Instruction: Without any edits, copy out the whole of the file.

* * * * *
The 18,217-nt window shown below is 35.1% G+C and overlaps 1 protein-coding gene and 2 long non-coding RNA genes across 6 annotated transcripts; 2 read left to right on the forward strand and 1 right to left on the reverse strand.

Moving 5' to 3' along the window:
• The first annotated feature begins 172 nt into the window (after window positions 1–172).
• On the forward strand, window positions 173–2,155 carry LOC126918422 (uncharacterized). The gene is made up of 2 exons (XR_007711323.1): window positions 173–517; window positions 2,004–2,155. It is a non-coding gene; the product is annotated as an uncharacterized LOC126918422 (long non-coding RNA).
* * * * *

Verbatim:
The 18,217-nt window shown below is 35.1% G+C and overlaps 1 protein-coding gene and 2 long non-coding RNA genes across 6 annotated transcripts; 2 read left to right on the forward strand and 1 right to left on the reverse strand.

Moving 5' to 3' along the window:
• The first annotated feature begins 172 nt into the window (after window positions 1–172).
• On the forward strand, window positions 173–2,155 carry LOC126918422 (uncharacterized). The gene is made up of 2 exons (XR_007711323.1): window positions 173–517; window positions 2,004–2,155. It is a non-coding gene; the product is annotated as an uncharacterized LOC126918422 (long non-coding RNA).